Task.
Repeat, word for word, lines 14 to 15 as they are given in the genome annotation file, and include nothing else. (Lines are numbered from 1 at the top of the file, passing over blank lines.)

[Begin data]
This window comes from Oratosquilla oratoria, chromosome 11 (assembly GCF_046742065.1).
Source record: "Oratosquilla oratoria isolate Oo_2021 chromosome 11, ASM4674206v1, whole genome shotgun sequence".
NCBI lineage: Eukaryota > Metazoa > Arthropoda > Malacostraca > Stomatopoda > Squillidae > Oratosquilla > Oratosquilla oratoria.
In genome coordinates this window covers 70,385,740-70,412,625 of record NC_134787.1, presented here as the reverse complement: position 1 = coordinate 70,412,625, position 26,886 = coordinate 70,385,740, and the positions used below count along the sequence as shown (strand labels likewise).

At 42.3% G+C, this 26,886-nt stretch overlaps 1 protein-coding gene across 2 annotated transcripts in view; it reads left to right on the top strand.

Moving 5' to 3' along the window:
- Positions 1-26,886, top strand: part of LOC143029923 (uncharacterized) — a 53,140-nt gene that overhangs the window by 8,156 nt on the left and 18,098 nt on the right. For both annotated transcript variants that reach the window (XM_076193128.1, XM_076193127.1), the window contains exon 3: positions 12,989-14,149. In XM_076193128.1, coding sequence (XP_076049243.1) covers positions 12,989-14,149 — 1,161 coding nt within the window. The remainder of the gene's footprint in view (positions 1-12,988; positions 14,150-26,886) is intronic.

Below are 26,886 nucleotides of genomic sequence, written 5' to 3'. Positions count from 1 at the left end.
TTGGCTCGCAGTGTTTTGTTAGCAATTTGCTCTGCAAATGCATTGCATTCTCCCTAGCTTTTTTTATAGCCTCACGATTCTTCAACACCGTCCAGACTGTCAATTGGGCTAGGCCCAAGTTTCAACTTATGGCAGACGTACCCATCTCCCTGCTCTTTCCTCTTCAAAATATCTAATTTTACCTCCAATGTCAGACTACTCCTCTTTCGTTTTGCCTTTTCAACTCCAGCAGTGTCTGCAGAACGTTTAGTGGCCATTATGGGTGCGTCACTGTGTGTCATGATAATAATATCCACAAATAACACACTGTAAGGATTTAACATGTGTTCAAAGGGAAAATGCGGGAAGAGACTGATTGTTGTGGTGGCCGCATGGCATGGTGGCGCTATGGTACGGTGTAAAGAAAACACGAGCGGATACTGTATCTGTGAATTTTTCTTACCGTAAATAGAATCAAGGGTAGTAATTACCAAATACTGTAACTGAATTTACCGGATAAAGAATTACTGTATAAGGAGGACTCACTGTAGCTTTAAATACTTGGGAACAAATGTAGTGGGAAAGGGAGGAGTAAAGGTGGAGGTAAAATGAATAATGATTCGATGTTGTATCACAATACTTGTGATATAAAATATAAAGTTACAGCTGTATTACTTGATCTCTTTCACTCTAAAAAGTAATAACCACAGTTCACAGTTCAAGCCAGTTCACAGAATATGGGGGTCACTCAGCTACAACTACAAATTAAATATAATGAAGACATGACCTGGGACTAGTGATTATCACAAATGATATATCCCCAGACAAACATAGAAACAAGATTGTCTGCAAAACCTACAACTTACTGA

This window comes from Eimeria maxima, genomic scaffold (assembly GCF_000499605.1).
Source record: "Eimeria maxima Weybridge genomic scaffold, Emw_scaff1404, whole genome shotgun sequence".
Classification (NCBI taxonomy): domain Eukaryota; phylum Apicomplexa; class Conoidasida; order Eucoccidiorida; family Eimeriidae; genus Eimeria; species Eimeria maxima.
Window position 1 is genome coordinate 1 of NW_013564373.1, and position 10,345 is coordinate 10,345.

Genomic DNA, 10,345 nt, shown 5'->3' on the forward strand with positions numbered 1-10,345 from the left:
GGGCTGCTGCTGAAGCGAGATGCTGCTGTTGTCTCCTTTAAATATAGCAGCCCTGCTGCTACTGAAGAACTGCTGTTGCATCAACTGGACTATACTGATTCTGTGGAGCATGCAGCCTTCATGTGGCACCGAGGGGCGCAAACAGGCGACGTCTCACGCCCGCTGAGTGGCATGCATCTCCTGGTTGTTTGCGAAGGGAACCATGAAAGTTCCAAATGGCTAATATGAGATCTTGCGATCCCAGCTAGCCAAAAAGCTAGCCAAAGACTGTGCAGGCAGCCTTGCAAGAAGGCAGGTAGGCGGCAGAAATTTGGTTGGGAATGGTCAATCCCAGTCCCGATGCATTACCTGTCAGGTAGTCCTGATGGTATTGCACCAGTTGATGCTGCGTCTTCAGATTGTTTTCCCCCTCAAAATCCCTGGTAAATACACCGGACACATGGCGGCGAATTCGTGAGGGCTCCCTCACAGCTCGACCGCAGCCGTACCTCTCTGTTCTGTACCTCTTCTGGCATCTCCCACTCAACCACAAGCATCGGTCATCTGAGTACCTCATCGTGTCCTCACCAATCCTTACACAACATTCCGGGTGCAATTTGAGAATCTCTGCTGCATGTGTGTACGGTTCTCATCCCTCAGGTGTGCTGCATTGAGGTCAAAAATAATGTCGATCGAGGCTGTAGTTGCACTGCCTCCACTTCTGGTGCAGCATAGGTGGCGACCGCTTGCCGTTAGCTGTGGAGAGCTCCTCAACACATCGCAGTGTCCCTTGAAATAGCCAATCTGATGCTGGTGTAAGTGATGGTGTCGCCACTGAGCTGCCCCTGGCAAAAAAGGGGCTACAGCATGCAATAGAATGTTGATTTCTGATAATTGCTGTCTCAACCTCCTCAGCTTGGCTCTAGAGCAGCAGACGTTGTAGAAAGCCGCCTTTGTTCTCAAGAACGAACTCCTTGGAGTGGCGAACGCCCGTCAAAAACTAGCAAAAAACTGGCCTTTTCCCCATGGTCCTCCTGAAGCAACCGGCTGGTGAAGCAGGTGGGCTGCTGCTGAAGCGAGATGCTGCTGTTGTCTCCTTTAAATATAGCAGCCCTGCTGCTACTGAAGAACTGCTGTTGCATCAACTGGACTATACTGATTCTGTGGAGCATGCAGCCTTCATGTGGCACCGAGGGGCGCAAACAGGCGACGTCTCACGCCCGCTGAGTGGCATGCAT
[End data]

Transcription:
Genomic DNA, 10,345 nt, shown 5'->3' on the forward strand with positions numbered 1-10,345 from the left:
GGGCTGCTGCTGAAGCGAGATGCTGCTGTTGTCTCCTTTAAATATAGCAGCCCTGCTGCTACTGAAGAACTGCTGTTGCATCAACTGGACTATACTGATTCTGTGGAGCATGCAGCCTTCATGTGGCACCGAGGGGCGCAAACAGGCGACGTCTCACGCCCGCTGAGTGGCATGCATCTCCTGGTTGTTTGCGAAGGGAACCATGAAAGTTCCAAATGGCTAATATGAGATCTTGCGATCCCAGCTAGCCAAAAAGCTAGCCAAAGACTGTGCAGGCAGCCTTGCAAGAAGGCAGGTAGGCGGCAGAAATTTGGTTGGGAATGGTCAATCCCAGTCCCGATGCATTACCTGTCAGGTAGTCCTGATGGTATTGCACCAGTTGATGCTGCGTCTTCAGATTGTTTTCCCCCTCAAAATCCCTGGTAAATACACCGGACACATGGCGGCGAATTCGTGAGGGCTCCCTCACAGCTCGACCGCAGCCGTACCTCTCTGTTCTGTACCTCTTCTGGCATCTCCCACTCAACCACAAGCATCGGTCATCTGAGTACCTCATCGTGTCCTCACCAATCCTTACACAACATTCCGGGTGCAATTTGAGAATCTCTGCTGCATGTGTGTACGGTTCTCATCCCTCAGGTGTGCTGCATTGAGGTCAAAAATAATGTCGATCGAGGCTGTAGTTGCACTGCCTCCACTTCTGGTGCAGCATAGGTGGCGACCGCTTGCCGTTAGCTGTGGAGAGCTCCTCAACACATCGCAGTGTCCCTTGAAATAGCCAATCTGATGCTGGTGTAAGTGATGGTGTCGCCACTGAGCTGCCCCTGGCAAAAAAGGGGCTACAGCATGCAATAGAATGTTGATTTCTGATAATTGCTGTCTCAACCTCCTCAGCTTGGCTCTAGAGCAGCAGACGTTGTAGAAAGCCGCCTTTGTTCTCAAGAACGAACTCCTTGGAGTGGCGAACGCCCGTCAAAAACTAGCAAAAAACTGGCCTTTTCCCCATGGTCCTCCTGAAGCAACCGGCTGGTGAAGCAGGTGGGCTGCTGCTGAAGCGAGATGCTGCTGTTGTCTCCTTTAAATATAGCAGCCCTGCTGCTACTGAAGAACTGCTGTTGCATCAACTGGACTATACTGATTCTGTGGAGCATGCAGCCTTCATGTGGCACCGAGGGGCGCAAACAGGCGACGTCTCACGCCCGCTGAGTGGCATGCAT